Many boomers will be in the workforce as long as they can hang in, earning wages that have now been through the adjustment wringer of the Great Recession.  Maybe for some it will be time for a fortunate bailout by successful children, but broadly speaking that will require a return of a growth economy.

How can some kind of optimistic conclusion be reached here?  What about some humor? Hmm.  It may all come down to the strength of communities, something that can be encouraged by government action but cannot be created by the government.  Communities were where the boom all began years ago. Real cohesive communities provide both material and mental sustenance.  Time to go back?   Time to find a new one?  "Time, Time has come today." 


Sunday, March 23, 2014

Eyes on Putin and the Ukraine

There are no doubt a gazillion comments in the blogosphere this weekend speculating on geopolitical crisis outcomes, with the lynchpin of it all at the moment being the Russia/Ukraine/West stand-off.  Why not add to it all from here, but as a great starting point there is Ross Douthat's op-ed piece in the  NYT today, "Russia Without Illusions".  It is a well written description of the "two dangerous  illusions" that the West, most specifically the U.S., has generally wanted to believe since the end of the Cold War and has based its foreign policy on when dealing with Putin and Russia.

Douthat concludes that "what's needed, after these illusions, is a more realistic assessment of both Russian intentions(which are plainly more malign that the Obama administration wanted to believe) and Western leverage(which is more limited than Obama's hawkish critics would like to think)."  He goes on to say at the close of his commentary that, "What we need is realism, to use the powers that we have, without pretending to powers that we lack."

All of that is well and good and sane, but what do we do now given the imminent outcomes that loom ahead.  Douthat does not speculate about that.  Here we can do that without fear of ridicule, so here goes.

Putin will find a pretext for an incursion into broader eastern Ukraine in the near term.  Any defense by Ukraine will be a disaster.  Putin will be baiting the inexperienced, unsteady, unelected, and relatively unknown government in Kiev that can only be cautiously supported by a West that does not want to get drawn into a broad conflict by such neophytes.  Putin could also use proxies and spies to stir up pro-Russian activity in eastern parts of countries such as Moldova, Estonia, and Belarus.  The result of these possible scenarios is unknown, but there is little reason to think that Putin is going to be a shrinking violet in the face of modest sanctions and a more troubled economy.  He does not care about the Russian people's prosperity.  He will exploit nationalistic fervor to overcome any hardships of the people.

Oh why in God's name did we give up our space capacity to rely on Russia.  Why did we allow Russia leverage in Syria when they are the prime supporter of Assad.  Why do we talk big and carry a small stick, TR thought the opposite should be the approach.

There are many possible outcomes and dangers ahead.  If only Putin would stop his J. Edgar Hoover act and just come out of the closet.  We would accept him.  We would still confront him.


Saturday, March 22, 2014

"Sweet Land"

Last night, courtesy of Netflix, we watched "Sweet Land", a 2005 independent film that received some minor critical acclaim and not much else.  It was made for $1 million, never found a distributor with any clout, and had box office receipts of a mere $1.7 million.  It was filmed in 24 days in 2004 in a small Minnesota town, using both some surprisingly good and at times well known actors, plus local townspeople as extras, grips, and providers of services.  From this perspective, it is a well made film.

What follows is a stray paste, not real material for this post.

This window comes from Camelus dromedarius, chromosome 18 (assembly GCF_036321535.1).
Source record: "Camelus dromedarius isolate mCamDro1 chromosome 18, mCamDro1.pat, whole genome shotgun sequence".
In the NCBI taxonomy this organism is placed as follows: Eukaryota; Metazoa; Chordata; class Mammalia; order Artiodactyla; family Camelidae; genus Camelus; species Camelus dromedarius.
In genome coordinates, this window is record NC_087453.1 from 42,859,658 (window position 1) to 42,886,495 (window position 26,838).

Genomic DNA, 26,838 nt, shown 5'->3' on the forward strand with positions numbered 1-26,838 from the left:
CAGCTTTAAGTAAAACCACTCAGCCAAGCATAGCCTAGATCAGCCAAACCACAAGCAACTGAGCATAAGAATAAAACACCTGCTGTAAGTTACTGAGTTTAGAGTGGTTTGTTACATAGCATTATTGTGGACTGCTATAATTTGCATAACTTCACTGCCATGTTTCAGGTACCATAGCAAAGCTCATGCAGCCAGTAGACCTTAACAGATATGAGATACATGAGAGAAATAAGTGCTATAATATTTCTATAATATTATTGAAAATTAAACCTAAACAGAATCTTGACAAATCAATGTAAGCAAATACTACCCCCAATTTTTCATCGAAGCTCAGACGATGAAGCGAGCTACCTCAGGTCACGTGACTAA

The story is set in Minnesota farm country just after World War I.  An accomplished  young farmer arranges for a mail order bride, ostensibly from Norway, to join him in his Scandinavian dominated area.  It turns out when she arrives that she is German, speaks only that language, and she was also duped into signing up as a Socialist Party member when she entered the U.S.  This does not make for an easy start, for her or her prospective husband.

They are ostracized by the town and treated poorly by the Lutheran minister and officialdom.  The story goes on from there and follows their difficult striving to succeed against all odds, especially in a culture where at harvest time all hands helped all other hands.  They were on their own.

There are powerful moments in the film that are not treated with any special emphasis.  They just creep up.  One in particular, no spoiler information, is stunning and stunningly low key.  Awaiting sleep last night, acknowledging that the mind is funny thing especially at that point of the night, that scene caused a thinking back to something that had not come up in years.  In early November 1971, strolling around the left bank of Paris at night, alone and happy to be on my own,  I passed a theater at which "Joe Hill", recently released, was playing.  Serendipity brought me there and I enjoyed the film.

The exact linkage of my thoughts still escapes good explanation, because "Joe Hill" was in your face and "Sweet Land" is definitely not.  Anyway, it makes sense to me.

As an added benefit, the soundtrack is mesmerizing, just exceptional.  Maybe film cognescenti are totally familiar with "Sweet Land", and as can easily be the case I am late to the game.  Maybe Netflix has found many viewers.  For us it was just a lucky find.

Friday, March 21, 2014

"Temporary Perfections", a thoughtful legal investigation from Gianrico Carofiglio

Why not another book commentary while waiting for some bright thoughts on the economy, global politics, or the outbreak of small can sodas.